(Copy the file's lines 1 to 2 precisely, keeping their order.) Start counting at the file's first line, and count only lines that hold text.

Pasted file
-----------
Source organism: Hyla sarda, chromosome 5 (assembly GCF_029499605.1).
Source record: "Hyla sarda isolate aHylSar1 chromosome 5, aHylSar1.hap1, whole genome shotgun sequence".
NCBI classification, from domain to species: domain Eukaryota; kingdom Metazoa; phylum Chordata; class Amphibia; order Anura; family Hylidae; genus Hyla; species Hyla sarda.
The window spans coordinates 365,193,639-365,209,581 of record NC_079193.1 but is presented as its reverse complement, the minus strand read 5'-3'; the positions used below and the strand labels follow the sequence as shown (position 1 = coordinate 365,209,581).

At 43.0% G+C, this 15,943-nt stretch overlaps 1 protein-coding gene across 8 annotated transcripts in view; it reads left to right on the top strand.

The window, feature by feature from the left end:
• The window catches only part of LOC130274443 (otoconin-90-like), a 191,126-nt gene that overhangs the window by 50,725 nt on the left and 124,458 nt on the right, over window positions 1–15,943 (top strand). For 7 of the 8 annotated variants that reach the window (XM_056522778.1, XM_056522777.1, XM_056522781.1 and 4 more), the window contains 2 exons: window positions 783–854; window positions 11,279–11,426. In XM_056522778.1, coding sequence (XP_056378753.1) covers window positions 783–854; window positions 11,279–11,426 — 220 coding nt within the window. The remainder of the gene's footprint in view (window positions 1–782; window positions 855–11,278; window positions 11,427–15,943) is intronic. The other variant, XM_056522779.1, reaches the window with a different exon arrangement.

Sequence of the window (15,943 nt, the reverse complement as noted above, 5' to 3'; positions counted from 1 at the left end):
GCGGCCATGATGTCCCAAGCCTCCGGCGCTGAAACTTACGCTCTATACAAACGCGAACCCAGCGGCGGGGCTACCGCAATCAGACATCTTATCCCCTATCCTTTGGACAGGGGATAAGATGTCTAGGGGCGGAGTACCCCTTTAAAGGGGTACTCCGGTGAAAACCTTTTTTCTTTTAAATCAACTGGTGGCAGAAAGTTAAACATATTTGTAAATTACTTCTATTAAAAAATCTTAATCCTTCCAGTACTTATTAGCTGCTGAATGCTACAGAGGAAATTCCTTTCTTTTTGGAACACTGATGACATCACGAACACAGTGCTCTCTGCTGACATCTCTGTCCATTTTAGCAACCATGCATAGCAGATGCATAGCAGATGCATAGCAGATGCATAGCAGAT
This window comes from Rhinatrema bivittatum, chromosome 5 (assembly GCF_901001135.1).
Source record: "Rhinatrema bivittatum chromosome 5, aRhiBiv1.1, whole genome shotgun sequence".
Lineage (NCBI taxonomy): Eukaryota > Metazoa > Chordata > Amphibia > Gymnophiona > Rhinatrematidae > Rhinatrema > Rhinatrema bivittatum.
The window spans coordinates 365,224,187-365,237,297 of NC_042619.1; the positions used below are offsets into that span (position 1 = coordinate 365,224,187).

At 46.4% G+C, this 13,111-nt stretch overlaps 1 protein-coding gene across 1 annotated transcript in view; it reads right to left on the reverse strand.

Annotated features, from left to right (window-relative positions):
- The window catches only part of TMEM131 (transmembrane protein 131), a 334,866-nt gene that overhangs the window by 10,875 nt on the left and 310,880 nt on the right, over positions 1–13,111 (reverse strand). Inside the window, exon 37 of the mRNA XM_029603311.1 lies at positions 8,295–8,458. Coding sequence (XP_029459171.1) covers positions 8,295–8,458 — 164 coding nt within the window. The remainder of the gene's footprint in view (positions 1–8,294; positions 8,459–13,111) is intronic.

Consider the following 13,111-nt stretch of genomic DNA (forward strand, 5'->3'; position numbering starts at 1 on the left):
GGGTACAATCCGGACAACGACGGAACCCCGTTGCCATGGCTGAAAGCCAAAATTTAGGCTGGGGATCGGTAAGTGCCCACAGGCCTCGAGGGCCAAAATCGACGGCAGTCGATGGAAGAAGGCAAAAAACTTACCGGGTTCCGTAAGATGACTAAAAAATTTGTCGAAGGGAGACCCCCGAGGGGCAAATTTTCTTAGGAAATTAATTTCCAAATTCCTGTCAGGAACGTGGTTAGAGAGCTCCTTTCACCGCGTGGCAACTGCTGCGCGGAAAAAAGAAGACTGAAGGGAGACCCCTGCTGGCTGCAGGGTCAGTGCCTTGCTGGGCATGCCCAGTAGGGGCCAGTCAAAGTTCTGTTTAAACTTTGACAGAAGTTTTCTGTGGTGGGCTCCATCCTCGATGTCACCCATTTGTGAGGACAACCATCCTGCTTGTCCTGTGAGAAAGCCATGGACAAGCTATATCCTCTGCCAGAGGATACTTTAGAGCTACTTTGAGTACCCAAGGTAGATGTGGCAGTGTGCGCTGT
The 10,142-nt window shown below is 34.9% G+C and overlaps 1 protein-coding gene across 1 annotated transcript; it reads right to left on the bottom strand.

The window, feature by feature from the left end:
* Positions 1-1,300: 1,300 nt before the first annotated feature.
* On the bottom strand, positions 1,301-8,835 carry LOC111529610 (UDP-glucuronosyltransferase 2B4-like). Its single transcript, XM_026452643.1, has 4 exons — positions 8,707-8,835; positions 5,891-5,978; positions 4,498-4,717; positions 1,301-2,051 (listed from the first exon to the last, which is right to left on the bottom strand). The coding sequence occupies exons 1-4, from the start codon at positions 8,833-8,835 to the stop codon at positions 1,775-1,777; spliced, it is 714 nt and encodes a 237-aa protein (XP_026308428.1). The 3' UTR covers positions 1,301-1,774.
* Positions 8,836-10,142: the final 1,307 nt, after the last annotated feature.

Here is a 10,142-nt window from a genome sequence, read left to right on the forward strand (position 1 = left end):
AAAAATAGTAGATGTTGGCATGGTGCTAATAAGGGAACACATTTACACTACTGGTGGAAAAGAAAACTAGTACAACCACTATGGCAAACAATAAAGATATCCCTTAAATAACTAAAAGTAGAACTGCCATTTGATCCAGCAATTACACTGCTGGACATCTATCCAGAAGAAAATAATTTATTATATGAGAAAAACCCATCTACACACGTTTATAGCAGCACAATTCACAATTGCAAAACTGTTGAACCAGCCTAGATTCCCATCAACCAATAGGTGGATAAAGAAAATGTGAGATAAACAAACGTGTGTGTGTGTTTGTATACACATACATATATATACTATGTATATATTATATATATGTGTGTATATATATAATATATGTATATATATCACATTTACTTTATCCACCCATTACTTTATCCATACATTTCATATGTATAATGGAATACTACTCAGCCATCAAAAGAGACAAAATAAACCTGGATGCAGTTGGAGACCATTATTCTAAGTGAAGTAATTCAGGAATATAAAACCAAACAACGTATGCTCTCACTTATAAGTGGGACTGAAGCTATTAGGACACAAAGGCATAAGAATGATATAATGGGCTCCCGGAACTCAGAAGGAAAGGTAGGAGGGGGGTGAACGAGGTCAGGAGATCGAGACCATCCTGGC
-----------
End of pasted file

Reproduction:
Source organism: Hyla sarda, chromosome 5 (assembly GCF_029499605.1).
Source record: "Hyla sarda isolate aHylSar1 chromosome 5, aHylSar1.hap1, whole genome shotgun sequence".